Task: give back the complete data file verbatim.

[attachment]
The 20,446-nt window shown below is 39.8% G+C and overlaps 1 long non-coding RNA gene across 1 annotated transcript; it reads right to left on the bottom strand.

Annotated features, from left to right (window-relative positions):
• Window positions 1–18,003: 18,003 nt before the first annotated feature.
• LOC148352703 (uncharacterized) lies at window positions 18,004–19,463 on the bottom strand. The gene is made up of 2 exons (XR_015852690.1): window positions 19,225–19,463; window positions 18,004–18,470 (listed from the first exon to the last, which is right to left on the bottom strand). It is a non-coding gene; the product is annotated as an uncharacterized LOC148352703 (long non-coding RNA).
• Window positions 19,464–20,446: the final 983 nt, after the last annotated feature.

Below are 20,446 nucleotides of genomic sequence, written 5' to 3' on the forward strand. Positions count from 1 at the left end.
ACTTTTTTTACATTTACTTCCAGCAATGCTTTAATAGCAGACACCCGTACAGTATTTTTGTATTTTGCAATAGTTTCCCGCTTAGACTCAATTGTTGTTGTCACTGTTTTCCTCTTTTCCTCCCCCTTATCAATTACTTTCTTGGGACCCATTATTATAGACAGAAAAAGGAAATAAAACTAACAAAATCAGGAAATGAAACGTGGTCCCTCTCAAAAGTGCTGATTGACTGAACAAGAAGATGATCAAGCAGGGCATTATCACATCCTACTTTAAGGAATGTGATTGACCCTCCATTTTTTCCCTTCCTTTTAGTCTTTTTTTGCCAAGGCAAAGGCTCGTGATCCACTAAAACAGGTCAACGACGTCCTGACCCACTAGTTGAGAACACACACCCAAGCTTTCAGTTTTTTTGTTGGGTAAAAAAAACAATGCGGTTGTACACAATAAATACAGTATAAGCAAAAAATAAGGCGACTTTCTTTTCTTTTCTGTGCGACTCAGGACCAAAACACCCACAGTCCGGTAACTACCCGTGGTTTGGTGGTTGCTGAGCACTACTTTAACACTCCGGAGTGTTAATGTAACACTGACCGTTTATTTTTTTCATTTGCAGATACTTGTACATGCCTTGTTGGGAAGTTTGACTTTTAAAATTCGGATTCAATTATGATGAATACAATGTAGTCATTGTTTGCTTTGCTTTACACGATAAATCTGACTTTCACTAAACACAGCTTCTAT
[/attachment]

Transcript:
The 20,446-nt window shown below is 39.8% G+C and overlaps 1 long non-coding RNA gene across 1 annotated transcript; it reads right to left on the bottom strand.

Annotated features, from left to right (window-relative positions):
• Window positions 1–18,003: 18,003 nt before the first annotated feature.
• LOC148352703 (uncharacterized) lies at window positions 18,004–19,463 on the bottom strand. The gene is made up of 2 exons (XR_015852690.1): window positions 19,225–19,463; window positions 18,004–18,470 (listed from the first exon to the last, which is right to left on the bottom strand). It is a non-coding gene; the product is annotated as an uncharacterized LOC148352703 (long non-coding RNA).
• Window positions 19,464–20,446: the final 983 nt, after the last annotated feature.

Below are 20,446 nucleotides of genomic sequence, written 5' to 3' on the forward strand. Positions count from 1 at the left end.
ACTTTTTTTACATTTACTTCCAGCAATGCTTTAATAGCAGACACCCGTACAGTATTTTTGTATTTTGCAATAGTTTCCCGCTTAGACTCAATTGTTGTTGTCACTGTTTTCCTCTTTTCCTCCCCCTTATCAATTACTTTCTTGGGACCCATTATTATAGACAGAAAAAGGAAATAAAACTAACAAAATCAGGAAATGAAACGTGGTCCCTCTCAAAAGTGCTGATTGACTGAACAAGAAGATGATCAAGCAGGGCATTATCACATCCTACTTTAAGGAATGTGATTGACCCTCCATTTTTTCCCTTCCTTTTAGTCTTTTTTTGCCAAGGCAAAGGCTCGTGATCCACTAAAACAGGTCAACGACGTCCTGACCCACTAGTTGAGAACACACACCCAAGCTTTCAGTTTTTTTGTTGGGTAAAAAAAACAATGCGGTTGTACACAATAAATACAGTATAAGCAAAAAATAAGGCGACTTTCTTTTCTTTTCTGTGCGACTCAGGACCAAAACACCCACAGTCCGGTAACTACCCGTGGTTTGGTGGTTGCTGAGCACTACTTTAACACTCCGGAGTGTTAATGTAACACTGACCGTTTATTTTTTTCATTTGCAGATACTTGTACATGCCTTGTTGGGAAGTTTGACTTTTAAAATTCGGATTCAATTATGATGAATACAATGTAGTCATTGTTTGCTTTGCTTTACACGATAAATCTGACTTTCACTAAACACAGCTTCTAT